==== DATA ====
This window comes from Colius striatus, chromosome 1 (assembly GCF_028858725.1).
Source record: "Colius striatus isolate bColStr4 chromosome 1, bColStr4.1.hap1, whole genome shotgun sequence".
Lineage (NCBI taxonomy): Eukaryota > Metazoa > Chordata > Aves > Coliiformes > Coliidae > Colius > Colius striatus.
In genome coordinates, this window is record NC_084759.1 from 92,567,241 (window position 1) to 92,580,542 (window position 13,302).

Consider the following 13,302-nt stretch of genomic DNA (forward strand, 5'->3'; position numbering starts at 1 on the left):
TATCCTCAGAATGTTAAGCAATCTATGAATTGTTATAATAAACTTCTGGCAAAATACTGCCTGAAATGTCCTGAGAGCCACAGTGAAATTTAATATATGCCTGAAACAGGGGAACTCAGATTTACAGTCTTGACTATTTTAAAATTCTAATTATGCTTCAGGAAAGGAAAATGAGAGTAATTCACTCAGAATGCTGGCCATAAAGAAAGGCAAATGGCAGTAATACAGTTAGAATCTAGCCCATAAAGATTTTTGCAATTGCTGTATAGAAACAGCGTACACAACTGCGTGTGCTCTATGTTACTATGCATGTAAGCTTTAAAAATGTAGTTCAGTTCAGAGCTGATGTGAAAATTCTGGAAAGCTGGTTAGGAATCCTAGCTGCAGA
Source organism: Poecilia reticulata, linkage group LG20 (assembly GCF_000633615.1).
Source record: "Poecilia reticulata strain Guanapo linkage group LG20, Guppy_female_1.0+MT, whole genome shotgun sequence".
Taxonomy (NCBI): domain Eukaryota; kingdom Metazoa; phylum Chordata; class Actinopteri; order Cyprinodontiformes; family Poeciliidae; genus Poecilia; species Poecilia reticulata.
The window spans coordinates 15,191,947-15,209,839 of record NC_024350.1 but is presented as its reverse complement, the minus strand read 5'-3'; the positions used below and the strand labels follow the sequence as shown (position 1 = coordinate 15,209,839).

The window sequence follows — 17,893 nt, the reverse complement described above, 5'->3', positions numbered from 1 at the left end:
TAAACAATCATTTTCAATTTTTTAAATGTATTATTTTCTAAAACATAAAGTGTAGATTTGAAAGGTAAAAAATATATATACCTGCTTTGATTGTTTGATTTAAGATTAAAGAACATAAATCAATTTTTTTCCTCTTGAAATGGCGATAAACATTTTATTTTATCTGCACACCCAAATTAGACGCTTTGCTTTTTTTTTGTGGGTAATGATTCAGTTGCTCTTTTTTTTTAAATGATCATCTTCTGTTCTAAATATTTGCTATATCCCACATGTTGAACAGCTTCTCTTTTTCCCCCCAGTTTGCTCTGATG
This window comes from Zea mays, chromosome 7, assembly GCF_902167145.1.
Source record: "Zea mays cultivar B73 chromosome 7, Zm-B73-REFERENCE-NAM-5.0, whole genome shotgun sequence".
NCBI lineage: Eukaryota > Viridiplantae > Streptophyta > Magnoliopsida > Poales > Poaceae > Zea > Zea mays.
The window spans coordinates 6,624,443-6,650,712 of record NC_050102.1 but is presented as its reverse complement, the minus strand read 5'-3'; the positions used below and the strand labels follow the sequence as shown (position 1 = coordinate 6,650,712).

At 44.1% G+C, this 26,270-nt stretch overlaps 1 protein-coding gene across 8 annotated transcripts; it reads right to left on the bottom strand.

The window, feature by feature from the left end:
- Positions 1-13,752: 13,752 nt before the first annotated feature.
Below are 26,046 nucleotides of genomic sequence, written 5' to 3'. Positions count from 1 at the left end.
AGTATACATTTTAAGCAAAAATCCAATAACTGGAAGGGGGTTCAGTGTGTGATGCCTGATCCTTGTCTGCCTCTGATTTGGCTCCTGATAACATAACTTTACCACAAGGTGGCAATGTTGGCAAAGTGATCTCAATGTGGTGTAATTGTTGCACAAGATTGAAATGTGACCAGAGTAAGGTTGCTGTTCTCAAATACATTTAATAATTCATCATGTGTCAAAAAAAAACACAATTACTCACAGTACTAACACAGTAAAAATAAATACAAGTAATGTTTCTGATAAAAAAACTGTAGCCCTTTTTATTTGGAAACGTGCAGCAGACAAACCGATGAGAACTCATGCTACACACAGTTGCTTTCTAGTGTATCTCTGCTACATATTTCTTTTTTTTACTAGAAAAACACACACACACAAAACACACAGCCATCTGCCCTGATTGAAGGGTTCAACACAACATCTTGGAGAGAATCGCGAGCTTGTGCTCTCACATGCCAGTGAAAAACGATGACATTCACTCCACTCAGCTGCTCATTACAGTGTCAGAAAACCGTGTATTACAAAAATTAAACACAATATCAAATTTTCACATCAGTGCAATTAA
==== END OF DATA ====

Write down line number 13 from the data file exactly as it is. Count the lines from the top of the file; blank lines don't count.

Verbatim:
This window comes from Zea mays, chromosome 7, assembly GCF_902167145.1.